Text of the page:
QURESHI: I chose a film that I heard about last January so exactly a year from now called "Les Miserables" from France, which was France's entry to the Oscars last year. It's the kind of movie that - you know, it was a very crowded foreign language category last year at the Oscars, dominated by, of course, "Parasite," which went on to become the most buzzy sort of movie of the year and then the best picture of the year.
But this was one of those films that I heard about from several people I really admire that it was a French film. It was a European film. But this is exactly the kind of new European cinema that people are so excited about, made by new voices, new filmmakers and about the kind of people we don't really see in European films, the people of color in Europe, the people of immigrant backgrounds.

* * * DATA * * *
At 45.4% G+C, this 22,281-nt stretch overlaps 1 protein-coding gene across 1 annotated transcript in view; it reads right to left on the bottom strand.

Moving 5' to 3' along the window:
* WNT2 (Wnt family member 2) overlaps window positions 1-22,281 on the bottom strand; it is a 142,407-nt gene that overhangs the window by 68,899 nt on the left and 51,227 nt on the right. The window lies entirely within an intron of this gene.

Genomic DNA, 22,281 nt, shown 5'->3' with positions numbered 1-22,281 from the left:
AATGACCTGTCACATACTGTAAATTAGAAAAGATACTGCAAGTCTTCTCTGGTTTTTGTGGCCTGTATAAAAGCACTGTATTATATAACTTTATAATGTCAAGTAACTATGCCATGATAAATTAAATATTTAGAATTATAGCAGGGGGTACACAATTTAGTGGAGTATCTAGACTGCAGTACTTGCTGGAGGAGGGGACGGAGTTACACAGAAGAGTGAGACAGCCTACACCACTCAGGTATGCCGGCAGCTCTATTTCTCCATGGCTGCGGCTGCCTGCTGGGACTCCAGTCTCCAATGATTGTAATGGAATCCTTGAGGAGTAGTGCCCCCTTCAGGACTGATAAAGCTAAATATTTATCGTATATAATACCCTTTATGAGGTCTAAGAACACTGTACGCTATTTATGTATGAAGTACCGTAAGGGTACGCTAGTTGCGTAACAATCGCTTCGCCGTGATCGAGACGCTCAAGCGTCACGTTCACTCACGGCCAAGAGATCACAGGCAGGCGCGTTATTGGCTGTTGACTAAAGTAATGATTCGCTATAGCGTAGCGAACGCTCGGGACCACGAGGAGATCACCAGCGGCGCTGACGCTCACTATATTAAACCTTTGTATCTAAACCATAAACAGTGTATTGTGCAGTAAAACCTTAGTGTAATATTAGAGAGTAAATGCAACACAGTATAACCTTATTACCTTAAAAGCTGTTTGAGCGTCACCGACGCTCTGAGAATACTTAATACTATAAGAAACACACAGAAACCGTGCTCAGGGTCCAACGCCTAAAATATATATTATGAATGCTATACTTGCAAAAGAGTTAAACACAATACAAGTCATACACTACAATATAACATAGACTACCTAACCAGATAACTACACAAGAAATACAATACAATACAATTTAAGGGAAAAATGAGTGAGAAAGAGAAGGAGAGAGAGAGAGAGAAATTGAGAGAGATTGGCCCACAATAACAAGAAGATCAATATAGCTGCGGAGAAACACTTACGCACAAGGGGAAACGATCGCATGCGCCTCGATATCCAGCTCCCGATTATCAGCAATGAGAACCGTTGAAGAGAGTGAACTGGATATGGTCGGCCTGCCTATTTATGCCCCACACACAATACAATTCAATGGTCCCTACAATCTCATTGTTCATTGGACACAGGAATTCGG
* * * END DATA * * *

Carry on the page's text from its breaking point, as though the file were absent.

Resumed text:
It's set in the suburbs of Paris, which - what I always found so fascinating about France and about Paris specifically and a lot of people probably know is that, unlike America, where the white flight was out of the cities, in France, it's been the push of people of color and immigrants as far into the suburbs and out of the city center as possible, creating a kind of gilded center and lots and lots of large housing project kind of based communities where a lot of the immigrants in France live.
I had been there on a reporting trip with - as your guest sometimes (ph), Audie Cornish a couple of years ago, so I know about these communities a little bit. And this film is just an epic film about - it's basically a cop film, in a way, about a new unit of police officers who are patrolling one of these projects. It unfolds over the course of a day, and it's about the kids that they basically profile, that they harass, that they assault and, essentially, a day that unfolds into this very dramatic confrontation and showdown.